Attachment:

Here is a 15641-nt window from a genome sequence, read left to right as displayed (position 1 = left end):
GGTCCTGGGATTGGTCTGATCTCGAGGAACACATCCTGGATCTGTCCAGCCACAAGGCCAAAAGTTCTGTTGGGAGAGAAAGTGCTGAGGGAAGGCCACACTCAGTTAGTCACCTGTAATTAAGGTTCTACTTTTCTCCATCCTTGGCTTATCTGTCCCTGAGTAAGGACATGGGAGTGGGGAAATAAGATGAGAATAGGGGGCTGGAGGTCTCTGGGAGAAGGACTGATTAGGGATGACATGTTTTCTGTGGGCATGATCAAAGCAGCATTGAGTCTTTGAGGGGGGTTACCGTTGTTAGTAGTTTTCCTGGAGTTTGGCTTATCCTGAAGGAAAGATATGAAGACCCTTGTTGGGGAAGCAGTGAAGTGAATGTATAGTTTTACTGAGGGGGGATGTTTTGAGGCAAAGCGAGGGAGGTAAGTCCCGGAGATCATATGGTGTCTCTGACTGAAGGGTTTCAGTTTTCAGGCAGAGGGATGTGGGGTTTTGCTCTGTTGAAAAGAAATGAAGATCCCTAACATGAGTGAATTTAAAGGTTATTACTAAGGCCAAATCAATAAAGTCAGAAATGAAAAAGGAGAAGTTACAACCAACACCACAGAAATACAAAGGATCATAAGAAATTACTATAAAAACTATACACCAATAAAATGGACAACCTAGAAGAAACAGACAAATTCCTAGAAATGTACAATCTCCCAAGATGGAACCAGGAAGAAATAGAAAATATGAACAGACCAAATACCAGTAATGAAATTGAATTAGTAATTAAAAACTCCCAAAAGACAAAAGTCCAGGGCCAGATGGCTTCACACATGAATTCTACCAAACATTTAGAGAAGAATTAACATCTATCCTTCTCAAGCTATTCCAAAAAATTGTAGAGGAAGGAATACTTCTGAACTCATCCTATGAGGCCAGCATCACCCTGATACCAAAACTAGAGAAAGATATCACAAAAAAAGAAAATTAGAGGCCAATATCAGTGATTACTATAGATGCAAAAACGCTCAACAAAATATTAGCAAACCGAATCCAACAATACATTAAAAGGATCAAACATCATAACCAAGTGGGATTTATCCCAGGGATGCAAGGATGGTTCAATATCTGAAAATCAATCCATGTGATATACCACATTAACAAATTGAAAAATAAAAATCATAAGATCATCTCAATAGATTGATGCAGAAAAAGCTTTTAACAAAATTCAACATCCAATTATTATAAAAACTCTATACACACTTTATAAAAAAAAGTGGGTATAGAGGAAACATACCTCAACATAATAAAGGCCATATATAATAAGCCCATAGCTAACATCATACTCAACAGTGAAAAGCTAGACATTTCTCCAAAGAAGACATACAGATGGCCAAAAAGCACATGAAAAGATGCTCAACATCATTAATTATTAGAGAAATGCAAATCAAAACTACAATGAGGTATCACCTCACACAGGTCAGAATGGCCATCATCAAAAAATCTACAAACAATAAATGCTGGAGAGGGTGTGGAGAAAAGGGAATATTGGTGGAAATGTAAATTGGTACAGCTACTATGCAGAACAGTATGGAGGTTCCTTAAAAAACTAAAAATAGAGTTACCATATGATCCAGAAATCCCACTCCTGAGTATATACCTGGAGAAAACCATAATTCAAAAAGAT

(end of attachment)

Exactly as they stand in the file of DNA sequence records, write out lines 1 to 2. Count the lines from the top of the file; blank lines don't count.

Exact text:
Here is a 15641-nt window from a genome sequence, read left to right as displayed (position 1 = left end):
GGTCCTGGGATTGGTCTGATCTCGAGGAACACATCCTGGATCTGTCCAGCCACAAGGCCAAAAGTTCTGTTGGGAGAGAAAGTGCTGAGGGAAGGCCACACTCAGTTAGTCACCTGTAATTAAGGTTCTACTTTTCTCCATCCTTGGCTTATCTGTCCCTGAGTAAGGACATGGGAGTGGGGAAATAAGATGAGAATAGGGGGCTGGAGGTCTCTGGGAGAAGGACTGATTAGGGATGACATGTTTTCTGTGGGCATGATCAAAGCAGCATTGAGTCTTTGAGGGGGGTTACCGTTGTTAGTAGTTTTCCTGGAGTTTGGCTTATCCTGAAGGAAAGATATGAAGACCCTTGTTGGGGAAGCAGTGAAGTGAATGTATAGTTTTACTGAGGGGGGATGTTTTGAGGCAAAGCGAGGGAGGTAAGTCCCGGAGATCATATGGTGTCTCTGACTGAAGGGTTTCAGTTTTCAGGCAGAGGGATGTGGGGTTTTGCTCTGTTGAAAAGAAATGAAGATCCCTAACATGAGTGAATTTAAAGGTTATTACTAAGGCCAAATCAATAAAGTCAGAAATGAAAAAGGAGAAGTTACAACCAACACCACAGAAATACAAAGGATCATAAGAAATTACTATAAAAACTATACACCAATAAAATGGACAACCTAGAAGAAACAGACAAATTCCTAGAAATGTACAATCTCCCAAGATGGAACCAGGAAGAAATAGAAAATATGAACAGACCAAATACCAGTAATGAAATTGAATTAGTAATTAAAAACTCCCAAAAGACAAAAGTCCAGGGCCAGATGGCTTCACACATGAATTCTACCAAACATTTAGAGAAGAATTAACATCTATCCTTCTCAAGCTATTCCAAAAAATTGTAGAGGAAGGAATACTTCTGAACTCATCCTATGAGGCCAGCATCACCCTGATACCAAAACTAGAGAAAGATATCACAAAAAAAGAAAATTAGAGGCCAATATCAGTGATTACTATAGATGCAAAAACGCTCAACAAAATATTAGCAAACCGAATCCAACAATACATTAAAAGGATCAAACATCATAACCAAGTGGGATTTATCCCAGGGATGCAAGGATGGTTCAATATCTGAAAATCAATCCATGTGATATACCACATTAACAAATTGAAAAATAAAAATCATAAGATCATCTCAATAGATTGATGCAGAAAAAGCTTTTAACAAAATTCAACATCCAATTATTATAAAAACTCTATACACACTTTATAAAAAAAAGTGGGTATAGAGGAAACATACCTCAACATAATAAAGGCCATATATAATAAGCCCATAGCTAACATCATACTCAACAGTGAAAAGCTAGACATTTCTCCAAAGAAGACATACAGATGGCCAAAAAGCACATGAAAAGATGCTCAACATCATTAATTATTAGAGAAATGCAAATCAAAACTACAATGAGGTATCACCTCACACAGGTCAGAATGGCCATCATCAAAAAATCTACAAACAATAAATGCTGGAGAGGGTGTGGAGAAAAGGGAATATTGGTGGAAATGTAAATTGGTACAGCTACTATGCAGAACAGTATGGAGGTTCCTTAAAAAACTAAAAATAGAGTTACCATATGATCCAGAAATCCCACTCCTGAGTATATACCTGGAGAAAACCATAATTCAAAAAGAT